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Malicious Android App Steals Money from PayPal, and It Can’t Be Stopped

The story of infected Android apps is endless, and the possibility you’ve downloaded a malicious app instead of a useful one is not small at all.

Some malicious apps are worse than others, and such is the case with a battery optimization app that is designed to steal money from users’ PayPal accounts. What is even worse with this app is that even two-factor authentication doesn’t protect you from losing your PayPal funds.

The good news is here is that the malicious app, Optimization Battery, is only available for download on third-party app stores, and Google Play Store seems to be unaffected by this particular case. This significantly limits the number of victims, but doesn’t make the app less malicious as it is in fact a very dangerous one. But it should be mentioned that security researchers have detected similar apps lurking in the Play Store as well. More specifically, 5 such apps were detected in the official store targeting Brazilian users.

Related: [wplinkpreview url=”https://www.sensorstechforum.com/adware-play-store-android-iphone/”]Adware on Play Store Disguises Android Devices as iPhones for More Profit

Optimization Battery Android App: Technical Overview

The app is hiding an Android Trojan inside it, and it is the Trojan that has the capabilities to initiate PayPal money transfers without the user noticing it. This is possible due to an automated system which also makes it impossible for the victimized user to stop the unwanted transaction.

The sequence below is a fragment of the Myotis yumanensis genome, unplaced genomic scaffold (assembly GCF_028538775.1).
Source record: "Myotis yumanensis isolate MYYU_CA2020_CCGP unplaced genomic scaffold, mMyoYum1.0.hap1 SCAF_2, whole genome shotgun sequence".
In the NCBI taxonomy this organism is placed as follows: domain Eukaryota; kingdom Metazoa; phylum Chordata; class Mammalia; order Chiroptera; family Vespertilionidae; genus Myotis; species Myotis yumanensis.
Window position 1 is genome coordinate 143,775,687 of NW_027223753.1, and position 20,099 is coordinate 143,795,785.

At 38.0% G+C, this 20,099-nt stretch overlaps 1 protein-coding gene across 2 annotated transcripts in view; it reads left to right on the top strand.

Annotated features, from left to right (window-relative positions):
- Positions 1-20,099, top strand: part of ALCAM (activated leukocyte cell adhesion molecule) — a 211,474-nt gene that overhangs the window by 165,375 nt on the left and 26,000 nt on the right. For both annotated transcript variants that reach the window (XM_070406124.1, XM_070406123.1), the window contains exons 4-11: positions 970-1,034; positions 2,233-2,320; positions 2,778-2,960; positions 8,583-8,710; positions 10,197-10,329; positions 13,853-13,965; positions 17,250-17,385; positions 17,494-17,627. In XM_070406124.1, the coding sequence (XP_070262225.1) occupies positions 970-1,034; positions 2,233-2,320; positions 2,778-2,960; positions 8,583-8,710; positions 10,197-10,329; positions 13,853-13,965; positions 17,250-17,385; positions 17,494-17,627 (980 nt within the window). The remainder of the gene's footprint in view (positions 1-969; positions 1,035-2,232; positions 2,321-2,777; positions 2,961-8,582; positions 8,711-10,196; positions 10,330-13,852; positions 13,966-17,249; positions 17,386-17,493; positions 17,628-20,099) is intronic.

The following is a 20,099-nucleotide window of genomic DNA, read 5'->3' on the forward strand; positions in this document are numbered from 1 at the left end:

How is this even possible? During the installation process, the app requests access to the Android Accessibility permission which enables apps to automate screen taps and OS interactions. A very alarming permission, indeed. However, it should be noted that the app won’t do anything until the user opens their PayPal app. To speed up this activity, the Trojan may trigger notifications to push the user into opening PayPal on his device.

Once the PayPal is launched, the Trojan will also wait so that the user logs in, enters their two-factor authentication code. After all these actions are completed, the Trojan will initiate its malicious operation.

How much money would a victim lose to the trojanized Optimization Battery app? According to ESET researchers who detected the app, it would attempt to steal 1,000 units from the PayPal account in the corresponding currency. What is worse that the automated transaction is designed to take place every time the user accesses their PayPal app, until the account is drained out of money.

Milena Dimitrova

An inspired writer and content manager who has been with SensorsTechForum since the project started. A professional with 10+ years of experience in creating engaging content. Focused on user privacy and malware development, she strongly believes in a world where cybersecurity plays a central role. If common sense makes no sense, she will be there to take notes. Those notes may later turn into articles! Follow Milena @Milenyim

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